By Colleen Slevin
DENVER — As a new wave of young protesters in suburban Denver rallied against an education proposal to promote patriotism and downplay civil disobedience, the district’s school board president said Thursday that students were being misinformed and used as “pawns.”
Ken Witt, head of the Jefferson County Board of Education, said teachers are upset over a compensation plan and supporting the demonstrations as pretext for union demands.
“It’s never OK to use kids as pawns,” Witt said, adding that some students wrongly believe issues such as slavery will be eliminated from history classes under the disputed proposal.
Students across a majority of the district’s 17 high schools have walked out of classes in droves each day this week waving signs and flags in protests organized by word-of-mouth and social media.
The student demonstrations in the state’s second-largest school district picked up after dozens of teachers upset over the history proposal and other issues, including a merit-based compensation package they consider unfair, called in sick Friday, Sept. 19 in a protest that shut down two schools.
Hundreds of students gathered on a busy highway overpass Thursday, holding signs with messages that included “teach us the truth” and “the greatness of America is the right to protest for rights,” a quote from Martin Luther King Jr.
The Jefferson County school board plan laid out a week ago during a meeting that also included a vote to link teacher pay raises to evaluation results would establish a committee to review texts and coursework. Starting with Advanced Placement history, the panel would make sure materials “promote citizenship, patriotism, essentials and benefits of the free-market system, respect for authority and respect for individual rights” and don’t “encourage or condone civil disorder, social strife or disregard of the law.”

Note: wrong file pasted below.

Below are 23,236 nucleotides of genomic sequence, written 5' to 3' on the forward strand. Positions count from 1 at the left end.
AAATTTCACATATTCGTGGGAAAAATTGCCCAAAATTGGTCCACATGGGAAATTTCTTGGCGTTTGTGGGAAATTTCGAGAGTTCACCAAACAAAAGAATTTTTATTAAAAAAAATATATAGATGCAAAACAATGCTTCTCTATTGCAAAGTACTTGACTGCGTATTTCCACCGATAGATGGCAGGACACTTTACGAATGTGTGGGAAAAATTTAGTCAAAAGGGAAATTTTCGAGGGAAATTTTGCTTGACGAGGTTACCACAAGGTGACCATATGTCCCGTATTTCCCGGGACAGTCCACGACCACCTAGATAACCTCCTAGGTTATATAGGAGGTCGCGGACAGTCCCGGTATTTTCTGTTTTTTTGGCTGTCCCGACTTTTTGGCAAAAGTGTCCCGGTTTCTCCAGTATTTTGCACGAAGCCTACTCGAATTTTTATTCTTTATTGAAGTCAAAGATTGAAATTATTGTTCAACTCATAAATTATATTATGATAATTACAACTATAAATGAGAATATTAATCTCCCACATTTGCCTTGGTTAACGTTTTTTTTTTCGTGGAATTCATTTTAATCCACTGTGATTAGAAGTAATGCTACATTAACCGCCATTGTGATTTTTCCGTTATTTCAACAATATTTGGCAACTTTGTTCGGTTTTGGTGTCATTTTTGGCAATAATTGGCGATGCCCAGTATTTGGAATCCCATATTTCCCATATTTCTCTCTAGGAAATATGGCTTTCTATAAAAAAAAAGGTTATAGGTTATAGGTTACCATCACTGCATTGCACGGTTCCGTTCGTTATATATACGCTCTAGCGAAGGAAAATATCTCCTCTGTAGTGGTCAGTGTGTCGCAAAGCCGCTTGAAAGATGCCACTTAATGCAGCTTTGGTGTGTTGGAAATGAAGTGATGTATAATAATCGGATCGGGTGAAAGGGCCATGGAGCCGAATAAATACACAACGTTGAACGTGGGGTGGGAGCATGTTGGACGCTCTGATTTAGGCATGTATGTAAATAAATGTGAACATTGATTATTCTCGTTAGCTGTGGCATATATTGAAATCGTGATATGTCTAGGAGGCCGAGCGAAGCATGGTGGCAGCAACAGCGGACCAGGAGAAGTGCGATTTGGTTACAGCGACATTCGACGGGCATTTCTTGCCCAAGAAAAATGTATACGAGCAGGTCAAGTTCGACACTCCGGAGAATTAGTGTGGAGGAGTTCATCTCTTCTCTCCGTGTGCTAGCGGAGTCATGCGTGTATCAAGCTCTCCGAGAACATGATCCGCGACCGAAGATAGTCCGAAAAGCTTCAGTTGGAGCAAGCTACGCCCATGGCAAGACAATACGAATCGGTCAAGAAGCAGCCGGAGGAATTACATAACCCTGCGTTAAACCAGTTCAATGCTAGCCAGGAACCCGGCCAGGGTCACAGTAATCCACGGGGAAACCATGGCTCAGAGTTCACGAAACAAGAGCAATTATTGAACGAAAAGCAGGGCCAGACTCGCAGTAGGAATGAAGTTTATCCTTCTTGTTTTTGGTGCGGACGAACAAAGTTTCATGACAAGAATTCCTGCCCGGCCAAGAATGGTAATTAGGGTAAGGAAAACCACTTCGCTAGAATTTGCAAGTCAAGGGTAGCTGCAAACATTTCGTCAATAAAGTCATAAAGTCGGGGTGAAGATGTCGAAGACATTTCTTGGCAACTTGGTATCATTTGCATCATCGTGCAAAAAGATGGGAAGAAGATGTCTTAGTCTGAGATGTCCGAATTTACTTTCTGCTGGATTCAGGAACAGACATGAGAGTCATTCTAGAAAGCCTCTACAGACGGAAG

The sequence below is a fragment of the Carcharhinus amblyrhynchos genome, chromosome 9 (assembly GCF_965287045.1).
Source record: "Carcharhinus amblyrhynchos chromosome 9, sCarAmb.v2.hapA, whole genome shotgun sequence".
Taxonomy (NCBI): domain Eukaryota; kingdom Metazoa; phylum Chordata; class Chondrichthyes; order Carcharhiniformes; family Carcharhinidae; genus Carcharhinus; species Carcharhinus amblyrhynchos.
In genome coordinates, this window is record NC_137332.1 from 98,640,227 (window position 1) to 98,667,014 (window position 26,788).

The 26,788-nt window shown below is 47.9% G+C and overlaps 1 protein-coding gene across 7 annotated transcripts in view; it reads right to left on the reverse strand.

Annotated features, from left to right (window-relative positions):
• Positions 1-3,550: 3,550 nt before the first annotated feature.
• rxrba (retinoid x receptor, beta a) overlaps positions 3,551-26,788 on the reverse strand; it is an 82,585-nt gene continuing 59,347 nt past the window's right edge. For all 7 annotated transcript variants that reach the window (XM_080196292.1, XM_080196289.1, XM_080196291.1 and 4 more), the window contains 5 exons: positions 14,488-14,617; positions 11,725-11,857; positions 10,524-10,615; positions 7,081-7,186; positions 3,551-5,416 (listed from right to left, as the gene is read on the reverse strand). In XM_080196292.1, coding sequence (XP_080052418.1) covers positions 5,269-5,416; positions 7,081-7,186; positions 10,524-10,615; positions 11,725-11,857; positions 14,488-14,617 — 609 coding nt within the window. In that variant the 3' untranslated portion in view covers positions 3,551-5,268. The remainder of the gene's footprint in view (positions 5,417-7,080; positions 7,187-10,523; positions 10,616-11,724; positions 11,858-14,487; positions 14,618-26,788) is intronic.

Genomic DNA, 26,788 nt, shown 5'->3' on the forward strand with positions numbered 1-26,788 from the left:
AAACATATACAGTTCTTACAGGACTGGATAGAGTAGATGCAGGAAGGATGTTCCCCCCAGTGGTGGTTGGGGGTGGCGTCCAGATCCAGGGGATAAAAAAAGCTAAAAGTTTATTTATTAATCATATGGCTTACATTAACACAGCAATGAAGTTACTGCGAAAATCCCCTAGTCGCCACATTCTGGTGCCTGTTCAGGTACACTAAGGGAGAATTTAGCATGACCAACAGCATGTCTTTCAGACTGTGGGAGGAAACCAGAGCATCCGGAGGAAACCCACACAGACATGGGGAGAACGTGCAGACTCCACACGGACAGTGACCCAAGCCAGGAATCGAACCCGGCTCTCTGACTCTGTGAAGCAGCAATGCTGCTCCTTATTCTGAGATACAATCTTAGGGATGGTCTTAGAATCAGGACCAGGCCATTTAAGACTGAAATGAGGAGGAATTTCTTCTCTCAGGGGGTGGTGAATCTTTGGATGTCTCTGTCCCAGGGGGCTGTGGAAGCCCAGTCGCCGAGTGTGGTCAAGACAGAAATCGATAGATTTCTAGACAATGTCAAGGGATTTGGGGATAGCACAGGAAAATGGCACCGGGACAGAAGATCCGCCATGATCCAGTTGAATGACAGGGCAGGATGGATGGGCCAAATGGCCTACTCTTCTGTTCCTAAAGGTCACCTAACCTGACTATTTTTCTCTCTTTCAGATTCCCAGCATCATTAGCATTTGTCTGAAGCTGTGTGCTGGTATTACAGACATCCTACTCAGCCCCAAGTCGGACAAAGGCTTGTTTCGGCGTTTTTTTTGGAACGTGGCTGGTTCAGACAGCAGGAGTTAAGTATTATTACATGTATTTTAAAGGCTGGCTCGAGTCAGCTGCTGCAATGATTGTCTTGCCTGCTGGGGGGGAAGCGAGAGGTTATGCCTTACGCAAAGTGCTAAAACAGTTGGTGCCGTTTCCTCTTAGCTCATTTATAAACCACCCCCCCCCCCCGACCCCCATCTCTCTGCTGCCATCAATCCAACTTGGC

The plan was drafted in response to a new set of history standards adopted by the College Board, a national panel that administers Advanced Placement programs.
The curriculum gives more attention to minorities, Native Americans and early American history, before the arrival of Christopher Columbus. Supporters say it’s also more focused on discussion and critical thinking as opposed to memorization. Critics have said the new framework could place outsized emphasis on the nation’s problems.
Witt said having more people discuss coursework will benefit students. “The goal is an effective and broad review to make sure we have a fair and balanced curriculum,” he said.
He added that the proposal could be revised with changes that include dropping the patriotism language. Witt also said the disputed Advanced Placement history program could be eliminated entirely if the review board decides it’s not appropriate for the district, pointing to recent actions in Texas where the state education board has voted to limit the influence of Advanced Placement classes over what it considers anti-American bias in the curriculum.
School administrators have taken a hands-off approach to the youth demonstrations and say they have no plans to punish participants. The next school board meeting is set for Oct. 2.
Vanessa Ridge, a 16-year-old at Dakota Ridge High School, joined those lining the pedestrian bridge Thursday.
She decided to protest for the second straight day after growing frustrated by a school meeting aimed at answering student concerns. She said officials couldn’t offer any concrete answers about the future of the proposal.
She said her teachers have asked students whether they intend to participate, but none have instructed her to take part.
“My mom is very proud of me,” Ridge said, “that I’m standing up for what I believe.”